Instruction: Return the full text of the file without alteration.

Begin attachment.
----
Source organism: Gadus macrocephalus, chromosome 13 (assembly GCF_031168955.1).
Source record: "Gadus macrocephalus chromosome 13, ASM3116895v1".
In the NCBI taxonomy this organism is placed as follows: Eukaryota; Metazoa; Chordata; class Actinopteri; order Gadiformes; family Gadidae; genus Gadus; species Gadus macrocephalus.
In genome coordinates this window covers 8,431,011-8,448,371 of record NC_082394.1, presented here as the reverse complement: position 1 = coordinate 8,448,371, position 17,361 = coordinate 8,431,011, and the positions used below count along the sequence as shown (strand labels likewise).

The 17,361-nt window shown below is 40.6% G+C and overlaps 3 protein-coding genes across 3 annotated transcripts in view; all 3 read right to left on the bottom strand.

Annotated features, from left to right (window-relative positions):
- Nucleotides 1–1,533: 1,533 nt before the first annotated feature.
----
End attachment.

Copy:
Source organism: Gadus macrocephalus, chromosome 13 (assembly GCF_031168955.1).
Source record: "Gadus macrocephalus chromosome 13, ASM3116895v1".
In the NCBI taxonomy this organism is placed as follows: Eukaryota; Metazoa; Chordata; class Actinopteri; order Gadiformes; family Gadidae; genus Gadus; species Gadus macrocephalus.
In genome coordinates this window covers 8,431,011-8,448,371 of record NC_082394.1, presented here as the reverse complement: position 1 = coordinate 8,448,371, position 17,361 = coordinate 8,431,011, and the positions used below count along the sequence as shown (strand labels likewise).

The 17,361-nt window shown below is 40.6% G+C and overlaps 3 protein-coding genes across 3 annotated transcripts in view; all 3 read right to left on the bottom strand.

Annotated features, from left to right (window-relative positions):
- Nucleotides 1–1,533: 1,533 nt before the first annotated feature.